Independent Neal Simon: Time to Take Back The Senate from Two-Party Extremism

ROCKVILLE, Md. – Independent US Senate candidate Neal Simon released his first TV ad Tuesday, calling on voters to challenge the hyper-partisan political status quo “Together.”

“I’m Neal Simon; I am the son of an immigrant, and a family man, and now I am running for the US Senate, unaffiliated with any party because they’re (points to US Capitol Building) playing partisan games and getting nothing done, and it is crippling America.” Simon says in the 30-second ad.

In an interview with IVN, Simon said “Together” is one of the primary themes of his campaign — uniting policymakers across the political aisle and Americans who have been divided on so many lines because of our politics.

“The people of Maryland and the people of this country are tired of the divisiveness, and they are desperate for us to come together and that is one of the things I want to do in the Senate,” he said.

The far left and the far right together are causing us to have complete dysfunction in our government. It's fueled by partisan narratives on both sides, and most of America feels unrepresented.
Neal Simon, Independent Candidate for US Senate

It seems like the greatest challenge in our politics is to bring both sides to the table for long-term, common sense solutions to our nation’s biggest issues, but it is challenge Simon accepts. And it starts, he says, from the middle.

“Take, for example, immigration,” he said. “The solutions are fairly obvious for most people, other than the people in our legislative branch. We should do a couple of things the Democrats are proposing, a couple of things the Republicans are proposing, and the American people are ready for our legislative branch to get something done.”

On the subject of immigration, I asked Simon to weigh in on the president’s repeated threats to shut down the government over immigration disputes with Democrats. Simon said he was appalled that elected officials would use the threat of a government shutdown to get their way.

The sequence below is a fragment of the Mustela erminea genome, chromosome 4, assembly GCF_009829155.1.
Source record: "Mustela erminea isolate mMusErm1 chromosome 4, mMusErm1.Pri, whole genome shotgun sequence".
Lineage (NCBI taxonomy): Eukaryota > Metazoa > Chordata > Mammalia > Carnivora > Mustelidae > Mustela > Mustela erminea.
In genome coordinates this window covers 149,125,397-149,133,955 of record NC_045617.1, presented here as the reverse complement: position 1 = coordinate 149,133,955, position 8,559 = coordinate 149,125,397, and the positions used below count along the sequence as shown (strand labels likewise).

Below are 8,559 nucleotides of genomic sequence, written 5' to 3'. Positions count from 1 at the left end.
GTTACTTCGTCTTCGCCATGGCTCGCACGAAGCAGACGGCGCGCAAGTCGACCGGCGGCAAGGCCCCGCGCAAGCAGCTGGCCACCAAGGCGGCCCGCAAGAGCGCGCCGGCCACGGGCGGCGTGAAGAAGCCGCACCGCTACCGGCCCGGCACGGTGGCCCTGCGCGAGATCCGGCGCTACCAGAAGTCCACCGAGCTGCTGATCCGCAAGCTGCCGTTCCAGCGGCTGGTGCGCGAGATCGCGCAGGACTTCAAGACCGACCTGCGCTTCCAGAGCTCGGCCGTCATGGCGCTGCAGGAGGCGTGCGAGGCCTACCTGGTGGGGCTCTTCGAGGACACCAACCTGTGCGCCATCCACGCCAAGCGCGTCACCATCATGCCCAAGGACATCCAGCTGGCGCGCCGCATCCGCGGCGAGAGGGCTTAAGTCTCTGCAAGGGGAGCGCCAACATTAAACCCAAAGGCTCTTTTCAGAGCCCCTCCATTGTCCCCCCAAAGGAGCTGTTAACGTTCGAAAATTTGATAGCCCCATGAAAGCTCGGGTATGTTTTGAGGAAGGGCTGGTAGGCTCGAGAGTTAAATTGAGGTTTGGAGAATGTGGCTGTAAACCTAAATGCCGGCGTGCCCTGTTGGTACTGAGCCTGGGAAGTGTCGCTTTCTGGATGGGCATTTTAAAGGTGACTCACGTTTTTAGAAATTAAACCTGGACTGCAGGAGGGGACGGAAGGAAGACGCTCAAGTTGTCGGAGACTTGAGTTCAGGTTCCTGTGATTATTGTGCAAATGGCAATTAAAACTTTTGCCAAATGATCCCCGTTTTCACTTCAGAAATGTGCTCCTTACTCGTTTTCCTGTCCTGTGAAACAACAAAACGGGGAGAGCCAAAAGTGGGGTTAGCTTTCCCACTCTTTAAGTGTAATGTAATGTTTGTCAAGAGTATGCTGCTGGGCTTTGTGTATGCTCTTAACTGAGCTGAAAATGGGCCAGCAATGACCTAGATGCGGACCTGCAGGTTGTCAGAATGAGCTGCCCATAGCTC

“There are several hundred thousand citizens of Maryland that work for the federal government, and they should not be used as pawns,” he said. “My leadership style, rather than take extreme positions and use threats, is to try to listen and find common ground.”

Simon added that what we have in the Senate today is the opposite of this. He said we have leaders who think the “answer to our country’s problems is screaming louder at the other side.” And the people have had enough.

“The people of this country are so tired of this,” he said.

“They are so tired of the two sides fighting on everything, villainizing each other constantly, trying to win news cycles, trying to win elections, focused on raising money. The people of this country want our legislative branch to make progress on important issues.

He said he heard this frustration with party-first politics during the “Listening Tour” he completed in May — visiting all 23 counties in Maryland and the city of Baltimore.  He said he was saddened by the lack of trust in government and its institutions, and said people broadly don’t think our elected officials are preparing us for the future.

“We need to take back the Senate from the far left and the far right,” he said. “The far left and the far right together are causing us to have complete dysfunction in our government. It’s fueled by partisan narratives on both sides, and most of America feels unrepresented.”

It is interesting to note that Neal Simon said he will caucus with either major party in the Senate, and contrary to popular belief, he doesn’t have to. He said the Founders intended to have people in the legislature who represented people, “not Chuck Schumer or Mitch McConnell,” and that is what he intends to do — “caucus with the people.”

Neal Simon submitted over 12,000 signatures to qualify for the November ballot. According to his campaign, he has outraised incumbent Democratic Senator Ben Cardin with individual contributors. He has also been endorsed by the national centrist group Unite America, and has the support of the bipartisan group, No Labels.